Fortunately, I found a solution. You can convert Yosemite’s Core Storage partition back to HFS+. Once I did that, Disk Utility worked fine again. Some notes:

  • This is not destructive. You won’t lose anything.
  • This only works if you have not encrypted the partition with FileVault.

Here’s how:

First, you have to get something called a lvUUID for the partition. (Don’t worry about the annoying acronym. This is all scarier than it looks.)

Open Terminal, and run this (you can copy/paste):

diskutil cs list

This will give you a list of partitions similar to this:

Results of diskutil cs list

Thanks to BrettApple at the MacRumors forum for this.

Okay. See how it says “Revertible: Yes”? That means we can convert it back. You’ll need that super-long string of letters/numbers. In the same Terminal window, type:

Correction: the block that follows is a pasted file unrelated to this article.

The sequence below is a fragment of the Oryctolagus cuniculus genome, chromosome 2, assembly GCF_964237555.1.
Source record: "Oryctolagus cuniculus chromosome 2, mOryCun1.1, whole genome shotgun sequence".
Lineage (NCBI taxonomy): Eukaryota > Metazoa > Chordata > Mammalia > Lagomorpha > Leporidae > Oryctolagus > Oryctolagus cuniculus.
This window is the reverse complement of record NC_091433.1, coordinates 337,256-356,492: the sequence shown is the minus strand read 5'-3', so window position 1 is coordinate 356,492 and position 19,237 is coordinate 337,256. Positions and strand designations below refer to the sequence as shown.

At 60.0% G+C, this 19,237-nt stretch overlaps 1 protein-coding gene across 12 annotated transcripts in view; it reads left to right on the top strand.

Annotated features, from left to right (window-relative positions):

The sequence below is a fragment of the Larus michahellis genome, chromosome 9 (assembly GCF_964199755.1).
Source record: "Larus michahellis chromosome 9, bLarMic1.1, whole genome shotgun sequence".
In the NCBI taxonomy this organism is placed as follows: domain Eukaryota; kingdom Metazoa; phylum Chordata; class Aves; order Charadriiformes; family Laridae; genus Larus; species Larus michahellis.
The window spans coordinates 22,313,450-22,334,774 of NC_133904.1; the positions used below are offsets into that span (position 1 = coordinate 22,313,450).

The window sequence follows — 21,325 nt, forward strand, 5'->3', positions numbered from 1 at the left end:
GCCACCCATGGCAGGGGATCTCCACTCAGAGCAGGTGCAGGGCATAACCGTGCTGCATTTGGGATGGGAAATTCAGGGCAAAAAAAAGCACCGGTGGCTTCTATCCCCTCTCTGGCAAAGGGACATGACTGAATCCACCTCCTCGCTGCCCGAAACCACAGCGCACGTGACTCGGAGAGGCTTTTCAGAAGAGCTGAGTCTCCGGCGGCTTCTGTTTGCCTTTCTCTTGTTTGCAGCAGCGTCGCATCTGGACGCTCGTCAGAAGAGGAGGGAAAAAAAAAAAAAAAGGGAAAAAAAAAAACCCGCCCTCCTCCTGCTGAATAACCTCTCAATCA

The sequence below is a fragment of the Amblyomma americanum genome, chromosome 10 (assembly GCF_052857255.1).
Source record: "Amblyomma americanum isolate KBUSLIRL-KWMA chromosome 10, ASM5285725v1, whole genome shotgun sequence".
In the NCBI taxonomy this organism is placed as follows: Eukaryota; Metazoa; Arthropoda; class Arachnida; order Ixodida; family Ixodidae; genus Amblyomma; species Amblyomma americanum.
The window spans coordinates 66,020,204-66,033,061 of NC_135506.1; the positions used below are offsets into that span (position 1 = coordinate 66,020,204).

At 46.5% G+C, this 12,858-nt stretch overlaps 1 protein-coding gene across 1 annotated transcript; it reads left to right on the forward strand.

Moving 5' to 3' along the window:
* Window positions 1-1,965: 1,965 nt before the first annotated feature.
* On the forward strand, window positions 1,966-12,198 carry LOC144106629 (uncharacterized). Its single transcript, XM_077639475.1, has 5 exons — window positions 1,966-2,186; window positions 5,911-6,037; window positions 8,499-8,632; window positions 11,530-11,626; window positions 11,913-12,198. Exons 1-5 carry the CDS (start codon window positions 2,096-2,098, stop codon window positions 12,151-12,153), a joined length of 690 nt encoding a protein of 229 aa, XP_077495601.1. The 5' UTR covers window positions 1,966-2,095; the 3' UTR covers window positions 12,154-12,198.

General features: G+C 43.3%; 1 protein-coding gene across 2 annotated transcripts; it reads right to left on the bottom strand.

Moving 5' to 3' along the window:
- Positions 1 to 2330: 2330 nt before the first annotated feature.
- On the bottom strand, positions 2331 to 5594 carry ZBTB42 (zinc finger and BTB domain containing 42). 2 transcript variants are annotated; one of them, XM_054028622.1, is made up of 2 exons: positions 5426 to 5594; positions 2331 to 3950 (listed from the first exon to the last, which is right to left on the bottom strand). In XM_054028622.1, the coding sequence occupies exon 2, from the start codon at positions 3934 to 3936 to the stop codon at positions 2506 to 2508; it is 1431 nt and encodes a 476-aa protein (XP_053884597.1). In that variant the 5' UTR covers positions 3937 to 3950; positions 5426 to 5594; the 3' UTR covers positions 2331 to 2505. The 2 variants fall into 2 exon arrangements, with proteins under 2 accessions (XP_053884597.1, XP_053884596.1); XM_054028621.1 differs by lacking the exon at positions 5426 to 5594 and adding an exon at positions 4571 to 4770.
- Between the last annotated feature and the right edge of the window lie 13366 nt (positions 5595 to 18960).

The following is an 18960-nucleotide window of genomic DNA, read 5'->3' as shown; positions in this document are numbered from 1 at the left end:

diskutil coreStorage revert [THAT LONG STRING OF STUFF]

So in this particular case, we would run:

diskutil coreStorage revert 47F9D6B1-F8F2-4E64-8AD4-9F2E2BD78E29

The results should be quick. This took only seconds for me. Once that was finished, I was able to delete the Mavericks partition and resize my new Yosemite partition to fill all available space.

Some final notes:

  • For more details, check out this forum thread on MacRumors. In particular, post #38.
  • The first terminal command, diskutil cs list will only work if you actually have a CoreStorage partition.
  • You can run this while booted into the Yosemite partition in question. No need to boot the recovery partition or anything.

 

Posted under: Fixing Stuff | 45 Comments »

Variables not setting in Windows batch file?

Windows batch files (.bat) can be scripted, which means you can do all sorts of things like setting variables. But if you’re having a hard time getting those variables to set, this might be why.

SET var=Holy crap, it sets the variable!

Will work fine, but…

SET var = Holy crap, the space screws it up!